Released in November 2012, the EOS 6D made full-frame photography more accessible to a larger user base, achieving a loyal following along the way. Now, over four years on, it has received a major update in the form of the EOS 6D Mark II. Just how much more powerful is this successor? We take a first look, using landscape and street photographs shot by two professional photographers. (Photos by Ryo Ohwada, Jiro Tateno; Reported by: Ryo Ohwada)
A higher pixel count at 26.2 megapixels
There are probably more than just a few users out there who were overwhelmed with anticipation (“Finally!”) at Canon’s announcement of the EOS 6D Mark II. After all, the EOS 6D has been popular as an affordable, entry-level full-frame DSLR camera since its release in late 2012. The burning question on everyone’s lips would be, what kind of images will its successor, the EOS 6D Mark II, provide?
First of all, at 26.2 megapixels, the EOS 6D Mark II boasts an increased pixel count over its predecessor. The image processor engine has been enhanced to DIGIC 7, Canon’s latest. Not only so, the native ISO speed range now runs up to as high as ISO 40000. In fact, many will probably find the ISO 40000 images shot by the EOS 6D Mark II perfectly adequate for their uses, although that also depends on the usage objectives.
EOS 6D Mark II/ EF24-105mm f/4L IS II USM/ FL: 46mm / Aperture-priority AE (f/11, 25 sec, EV +0.7)/ ISO 100/ WB: Auto
Photo by Ryo Ohwada
In this image, shot at night, you can see how the transitions from the shadow areas to the highlight areas, as well as the subtle tonal variations, have all been reproduced in rich detail. The foreground stands out well from the background, lending a sense of depth and dimensionality to the image.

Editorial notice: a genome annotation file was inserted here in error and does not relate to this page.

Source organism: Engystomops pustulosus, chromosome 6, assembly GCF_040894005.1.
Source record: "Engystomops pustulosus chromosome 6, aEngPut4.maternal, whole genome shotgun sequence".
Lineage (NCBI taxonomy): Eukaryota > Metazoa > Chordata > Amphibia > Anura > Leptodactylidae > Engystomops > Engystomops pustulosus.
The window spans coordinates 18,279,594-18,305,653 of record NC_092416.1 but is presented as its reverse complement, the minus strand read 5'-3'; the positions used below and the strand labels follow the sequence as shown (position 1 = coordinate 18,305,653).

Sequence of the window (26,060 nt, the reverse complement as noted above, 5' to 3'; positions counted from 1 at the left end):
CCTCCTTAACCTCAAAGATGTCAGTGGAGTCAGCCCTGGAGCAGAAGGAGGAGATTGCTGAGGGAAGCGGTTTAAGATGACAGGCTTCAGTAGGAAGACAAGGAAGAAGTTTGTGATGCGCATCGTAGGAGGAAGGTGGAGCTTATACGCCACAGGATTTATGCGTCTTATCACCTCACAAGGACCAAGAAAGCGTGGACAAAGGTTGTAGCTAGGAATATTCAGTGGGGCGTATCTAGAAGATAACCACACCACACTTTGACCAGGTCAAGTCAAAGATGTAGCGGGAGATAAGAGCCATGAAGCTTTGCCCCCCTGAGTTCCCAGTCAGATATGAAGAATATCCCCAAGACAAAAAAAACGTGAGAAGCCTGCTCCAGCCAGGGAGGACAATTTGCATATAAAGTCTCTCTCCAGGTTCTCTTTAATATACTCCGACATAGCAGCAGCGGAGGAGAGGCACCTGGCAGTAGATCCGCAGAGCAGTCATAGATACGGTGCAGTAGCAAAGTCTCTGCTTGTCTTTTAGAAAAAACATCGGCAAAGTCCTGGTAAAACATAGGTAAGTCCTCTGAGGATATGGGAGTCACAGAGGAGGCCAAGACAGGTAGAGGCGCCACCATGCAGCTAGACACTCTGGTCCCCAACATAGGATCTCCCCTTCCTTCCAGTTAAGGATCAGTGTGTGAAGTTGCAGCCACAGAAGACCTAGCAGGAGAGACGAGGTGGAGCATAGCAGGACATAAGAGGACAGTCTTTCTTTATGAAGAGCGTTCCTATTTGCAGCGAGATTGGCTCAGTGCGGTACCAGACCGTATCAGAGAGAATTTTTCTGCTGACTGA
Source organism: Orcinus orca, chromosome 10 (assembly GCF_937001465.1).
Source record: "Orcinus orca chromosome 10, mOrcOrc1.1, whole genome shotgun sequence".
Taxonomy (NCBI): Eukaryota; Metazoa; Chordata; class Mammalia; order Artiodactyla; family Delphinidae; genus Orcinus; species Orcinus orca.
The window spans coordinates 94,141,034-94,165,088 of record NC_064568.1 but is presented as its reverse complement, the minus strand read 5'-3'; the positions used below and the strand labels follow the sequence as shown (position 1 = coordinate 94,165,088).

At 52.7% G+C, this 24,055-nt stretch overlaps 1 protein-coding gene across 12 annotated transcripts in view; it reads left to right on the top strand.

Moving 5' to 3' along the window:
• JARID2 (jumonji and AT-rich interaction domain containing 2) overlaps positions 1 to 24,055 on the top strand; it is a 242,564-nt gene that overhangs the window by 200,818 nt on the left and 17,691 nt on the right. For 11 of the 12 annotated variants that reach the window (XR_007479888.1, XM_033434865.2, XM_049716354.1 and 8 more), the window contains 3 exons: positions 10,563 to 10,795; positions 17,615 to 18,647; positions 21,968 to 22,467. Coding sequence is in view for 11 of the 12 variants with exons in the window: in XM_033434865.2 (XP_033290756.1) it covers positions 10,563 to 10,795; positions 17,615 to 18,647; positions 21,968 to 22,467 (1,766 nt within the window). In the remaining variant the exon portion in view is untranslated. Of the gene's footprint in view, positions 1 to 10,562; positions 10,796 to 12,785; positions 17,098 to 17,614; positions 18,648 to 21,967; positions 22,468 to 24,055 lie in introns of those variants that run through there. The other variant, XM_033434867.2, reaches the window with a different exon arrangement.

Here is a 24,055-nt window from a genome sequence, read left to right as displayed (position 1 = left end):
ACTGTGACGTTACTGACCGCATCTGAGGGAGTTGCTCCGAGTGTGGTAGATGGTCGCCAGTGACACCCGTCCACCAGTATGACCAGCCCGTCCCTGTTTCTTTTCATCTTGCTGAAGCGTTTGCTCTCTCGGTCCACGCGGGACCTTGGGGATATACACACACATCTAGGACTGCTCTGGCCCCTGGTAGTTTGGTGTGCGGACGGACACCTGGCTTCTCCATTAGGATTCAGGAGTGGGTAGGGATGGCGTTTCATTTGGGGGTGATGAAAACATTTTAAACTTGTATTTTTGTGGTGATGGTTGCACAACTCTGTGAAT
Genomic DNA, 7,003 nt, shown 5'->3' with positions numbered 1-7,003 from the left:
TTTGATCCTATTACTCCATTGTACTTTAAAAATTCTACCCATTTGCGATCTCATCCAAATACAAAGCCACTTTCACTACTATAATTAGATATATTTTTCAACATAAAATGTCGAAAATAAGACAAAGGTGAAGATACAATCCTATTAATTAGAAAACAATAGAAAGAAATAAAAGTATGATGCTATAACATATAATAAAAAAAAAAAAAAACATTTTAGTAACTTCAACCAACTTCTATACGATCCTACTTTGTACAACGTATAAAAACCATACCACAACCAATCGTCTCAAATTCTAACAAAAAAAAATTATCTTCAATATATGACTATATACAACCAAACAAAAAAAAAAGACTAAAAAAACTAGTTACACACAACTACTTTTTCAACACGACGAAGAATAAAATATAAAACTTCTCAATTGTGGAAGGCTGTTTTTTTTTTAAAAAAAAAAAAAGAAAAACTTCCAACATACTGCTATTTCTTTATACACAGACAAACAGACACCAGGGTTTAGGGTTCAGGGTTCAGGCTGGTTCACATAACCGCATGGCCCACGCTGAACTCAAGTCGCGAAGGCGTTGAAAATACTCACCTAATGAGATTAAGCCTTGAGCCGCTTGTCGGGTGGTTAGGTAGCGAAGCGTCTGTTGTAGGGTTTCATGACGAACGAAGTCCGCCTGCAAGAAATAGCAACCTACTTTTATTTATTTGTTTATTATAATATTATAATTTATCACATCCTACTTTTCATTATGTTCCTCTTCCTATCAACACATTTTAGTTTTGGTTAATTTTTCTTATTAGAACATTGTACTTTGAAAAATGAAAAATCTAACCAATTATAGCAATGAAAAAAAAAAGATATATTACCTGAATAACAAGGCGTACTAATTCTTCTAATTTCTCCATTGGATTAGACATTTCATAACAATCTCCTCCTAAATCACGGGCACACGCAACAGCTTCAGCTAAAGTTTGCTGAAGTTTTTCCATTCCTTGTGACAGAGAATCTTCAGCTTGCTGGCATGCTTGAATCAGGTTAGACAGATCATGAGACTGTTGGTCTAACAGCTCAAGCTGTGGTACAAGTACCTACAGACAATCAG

Huge advances in AF performance
AF performance in still photography has also been significantly enhanced. The number of AF points has been boosted to 45, up from 11 points on the EOS 6D, and colour detection AF has also improved the camera’s face detection capabilities especially for outdoor shoots. Intelligent Viewfinder II enables users to see the AF points and electronic level, among other settings, even as they compose their shot. The AF system active during Live View shooting is Dual Pixel CMOS AF, which enables high-speed, highly accurate focusing through image plane phase difference detection AF.
EOS 6D Mark II/ EF100mm f/2.8L Macro IS USM/ FL: 100mm/ Shutter-priority AE (f/2.8､1/4,000sec, EV-0.7)/ ISO 8000/ WB: Auto
Photo by Ryo Ohwada
This shot used a shutter speed of 1/4,000 second, the fastest available on the camera, to capture raindrops beating down on leaves. The shapes and forms, which cannot be seen by the naked eye, are depicted in precise detail.
Vari-angle LCD monitor for the flexibility to shoot from a variety of angles
Yet another enhancement is the use of a touch-enabled Vari-angle LCD monitor for the rear monitor. This provides users with greater flexibility in composing their shots, even from unusual angles that would have otherwise been awkward or impossible to achieve.
Continuous shooting speed is also significantly faster, at up to 6.5 fps compared to up to 4.5 fps on the predecessor.